The rhetorical battle over the best way for Britain to leave the European Union in March 2019 has witnessed a ratcheting up of overblown invective from all sides of the debate. We have dire technocratic admonitions on the effects of a ‘no deal’ Brexit without a formal withdrawal agreement: health ravages, ruinous effects on air transport and mobile telephony, lorries piling up at the port of Dover, and emergency food stockpiling. And we see politicians warning of catastrophic splits in the Conservative party and Jeremy Corbyn, the radical Labour leader, inaugurating a far-left takeover of 10 Downing Street if a potential ousting of Prime Minister Theresa May precipitates an early election. Mark Carney, Bank of England governor, whose general forecasting record has not been brilliant, weighed in by telling May’s ministers that a ‘no deal’ departure would drive up mortgage rates, knock the pound and drive down house prices by 35%.
It can be safely presumed that none of these dire predictions will come to pass. The rationale behind such statements, most of them either deliberately or unwittingly exaggerated, is to ward off unpleasant outcomes. Britain will leave more or less on time on 29 March with an accord that will be not too different from the compromise deal May outlined at her country residence of Chequers two months ago. A good place to analyse the actual state of affairs in the EU is the Polish city of Kraków, once the fortified frontier of the Austro-Hungarian empire, on Friday the venue for an economic conference of the Polish and Hungarian central banks (co-organised by OMFIF).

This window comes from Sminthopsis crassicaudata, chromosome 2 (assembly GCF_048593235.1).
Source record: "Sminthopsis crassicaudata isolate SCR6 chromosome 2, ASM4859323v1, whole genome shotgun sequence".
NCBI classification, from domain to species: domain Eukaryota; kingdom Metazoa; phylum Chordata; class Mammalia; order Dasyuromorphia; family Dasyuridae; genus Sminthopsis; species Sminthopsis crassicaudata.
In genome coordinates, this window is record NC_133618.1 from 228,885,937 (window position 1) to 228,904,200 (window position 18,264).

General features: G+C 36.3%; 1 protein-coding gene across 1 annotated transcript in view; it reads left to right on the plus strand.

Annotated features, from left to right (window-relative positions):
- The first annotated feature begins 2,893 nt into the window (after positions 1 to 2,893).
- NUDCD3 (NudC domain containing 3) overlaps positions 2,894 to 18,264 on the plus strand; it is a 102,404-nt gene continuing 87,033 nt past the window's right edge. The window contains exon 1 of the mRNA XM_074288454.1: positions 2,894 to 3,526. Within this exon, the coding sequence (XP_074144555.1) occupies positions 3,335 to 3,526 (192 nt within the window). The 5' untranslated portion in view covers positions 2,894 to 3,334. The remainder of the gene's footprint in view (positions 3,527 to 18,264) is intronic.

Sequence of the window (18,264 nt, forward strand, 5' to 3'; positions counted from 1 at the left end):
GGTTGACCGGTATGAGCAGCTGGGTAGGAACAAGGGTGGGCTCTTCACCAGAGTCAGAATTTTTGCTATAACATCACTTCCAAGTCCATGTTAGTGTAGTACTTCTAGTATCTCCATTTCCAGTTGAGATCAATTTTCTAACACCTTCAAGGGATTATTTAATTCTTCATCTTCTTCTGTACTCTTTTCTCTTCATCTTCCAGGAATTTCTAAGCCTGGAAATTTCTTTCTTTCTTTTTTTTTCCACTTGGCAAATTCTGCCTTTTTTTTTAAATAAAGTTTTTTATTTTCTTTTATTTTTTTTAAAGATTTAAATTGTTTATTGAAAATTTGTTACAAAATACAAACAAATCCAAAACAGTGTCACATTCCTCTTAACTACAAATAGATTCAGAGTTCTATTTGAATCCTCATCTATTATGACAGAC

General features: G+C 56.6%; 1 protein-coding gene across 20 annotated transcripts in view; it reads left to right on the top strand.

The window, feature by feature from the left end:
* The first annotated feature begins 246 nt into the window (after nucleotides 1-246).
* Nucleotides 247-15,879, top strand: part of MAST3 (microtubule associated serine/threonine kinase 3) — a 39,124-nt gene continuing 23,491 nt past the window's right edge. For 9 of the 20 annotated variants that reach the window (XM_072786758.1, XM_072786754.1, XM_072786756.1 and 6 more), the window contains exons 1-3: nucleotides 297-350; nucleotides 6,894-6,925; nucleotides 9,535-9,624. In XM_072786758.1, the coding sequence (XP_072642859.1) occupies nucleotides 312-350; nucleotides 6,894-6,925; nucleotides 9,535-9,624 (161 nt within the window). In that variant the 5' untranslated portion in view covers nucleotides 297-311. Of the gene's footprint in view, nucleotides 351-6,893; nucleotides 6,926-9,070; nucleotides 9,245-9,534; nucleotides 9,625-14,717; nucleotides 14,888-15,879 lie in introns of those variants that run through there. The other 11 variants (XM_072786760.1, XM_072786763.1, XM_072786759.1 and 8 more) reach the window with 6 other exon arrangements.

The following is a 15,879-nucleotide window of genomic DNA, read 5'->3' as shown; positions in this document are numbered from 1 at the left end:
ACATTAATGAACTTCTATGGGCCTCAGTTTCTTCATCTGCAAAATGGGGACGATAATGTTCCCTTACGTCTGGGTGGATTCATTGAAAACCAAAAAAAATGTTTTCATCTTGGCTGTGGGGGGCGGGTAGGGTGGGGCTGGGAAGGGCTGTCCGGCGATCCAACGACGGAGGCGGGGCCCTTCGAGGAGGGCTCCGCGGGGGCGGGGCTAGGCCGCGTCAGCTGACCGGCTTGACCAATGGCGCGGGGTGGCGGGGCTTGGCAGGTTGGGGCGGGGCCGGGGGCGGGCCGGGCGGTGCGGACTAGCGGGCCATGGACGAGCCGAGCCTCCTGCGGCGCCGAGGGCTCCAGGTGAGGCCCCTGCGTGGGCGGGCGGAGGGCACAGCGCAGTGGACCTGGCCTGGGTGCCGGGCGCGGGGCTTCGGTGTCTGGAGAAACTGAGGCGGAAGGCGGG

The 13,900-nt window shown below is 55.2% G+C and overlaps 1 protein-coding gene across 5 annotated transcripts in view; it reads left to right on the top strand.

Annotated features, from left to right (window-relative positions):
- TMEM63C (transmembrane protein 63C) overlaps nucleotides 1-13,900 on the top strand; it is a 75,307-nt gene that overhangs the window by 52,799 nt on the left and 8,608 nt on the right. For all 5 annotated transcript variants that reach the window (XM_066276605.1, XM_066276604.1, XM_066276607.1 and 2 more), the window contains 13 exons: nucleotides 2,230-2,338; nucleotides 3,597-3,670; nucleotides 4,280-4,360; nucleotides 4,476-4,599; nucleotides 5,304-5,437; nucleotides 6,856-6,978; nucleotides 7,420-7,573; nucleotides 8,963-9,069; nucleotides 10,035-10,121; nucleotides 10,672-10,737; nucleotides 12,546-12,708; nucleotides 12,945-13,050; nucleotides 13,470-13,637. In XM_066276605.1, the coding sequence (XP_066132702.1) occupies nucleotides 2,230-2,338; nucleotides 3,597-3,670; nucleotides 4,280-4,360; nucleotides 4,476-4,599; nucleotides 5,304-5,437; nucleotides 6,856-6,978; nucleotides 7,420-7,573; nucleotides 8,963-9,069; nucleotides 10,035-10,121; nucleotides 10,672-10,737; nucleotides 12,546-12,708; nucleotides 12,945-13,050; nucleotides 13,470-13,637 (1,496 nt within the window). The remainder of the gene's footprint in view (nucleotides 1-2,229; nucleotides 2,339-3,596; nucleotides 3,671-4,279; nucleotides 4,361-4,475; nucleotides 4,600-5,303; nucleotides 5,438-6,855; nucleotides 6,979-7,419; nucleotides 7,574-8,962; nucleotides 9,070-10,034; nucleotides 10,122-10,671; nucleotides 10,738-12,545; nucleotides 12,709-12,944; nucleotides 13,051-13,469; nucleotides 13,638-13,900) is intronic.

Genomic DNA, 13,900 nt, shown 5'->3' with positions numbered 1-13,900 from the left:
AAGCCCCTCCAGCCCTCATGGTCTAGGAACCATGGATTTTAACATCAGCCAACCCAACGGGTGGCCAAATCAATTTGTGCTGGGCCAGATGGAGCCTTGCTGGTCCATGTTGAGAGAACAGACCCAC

Poland and Hungary, two non-mainstream EU members following relatively independent and nationalistic policies opposed by much of the core membership, are both broadly sympathetic to the UK political influences that led to the 2016 referendum withdrawal decision. Both are worried about the effect on general EU policies of the UK departure, which they see (rightly or wrongly) as strengthening an unwelcome Franco-German grip on the EU. Both have been recording economic growth rates of 4% and more, double the EU average – and label the central European region as a whole ‘the growth engine of Europe’.
Narodowy Bank Polski and Magyar Nemzeti Bank are happy – for both positive and negative reasons – about staying outside the euro area for the foreseeable future. The central banks also follow non-mainstream views on central bank independence. They believe central banks should be joined up with government policy in a manner that compromises purist Bundesbank-style separation from politics. ‘We talk to government. We are independent of money markets, of business and of the euro area’, as one authoritative figure puts it.
Both Poland and Hungary are anxious about exposure to adverse geopolitical forces (Russia, China, US President Donald Trump) but believe joining the euro area would be economically and politically destabilising. Their view about the dangers of European Central Bank monetary policies are shared by many in Germany. This was underlined earlier this month by Uwe Fröhlich, chief executive-designate of the giant German co-operative ‘central bank’, DZ BANK. He told a conference in Berlin that the ECB had ‘acted responsibly in the aftermath of the financial crisis’ and brought recovery. But he added: ‘Unwillingness to raise interest rates in a timely manner is effectively destabilising the European banking market day by day.’
Poland and Hungary, like Germany, wish to secure alliances in many fields with the UK after Brexit. One background reason why the chances of a constructive deal by November have risen significantly is intensely bound up with the ECB’s future. German Chancellor Angela Merkel has effectively decided that it’s more important to have a German helm the European Commission than the ECB. This has enabled Michel Barnier, the EU’s chief Brexit negotiator, who had previously harboured ambitions on the top Commission job, to concentrate on getting Brexit done rather than securing his political future. This new Barnier singe-mindedness, coupled with an improved UK negotiating performance and disarray among the ‘no deal’-favouring Conservative Brexiteers, should bring benefits for the UK and the rest of Europe.
David Marsh is Chairman of OMFIF.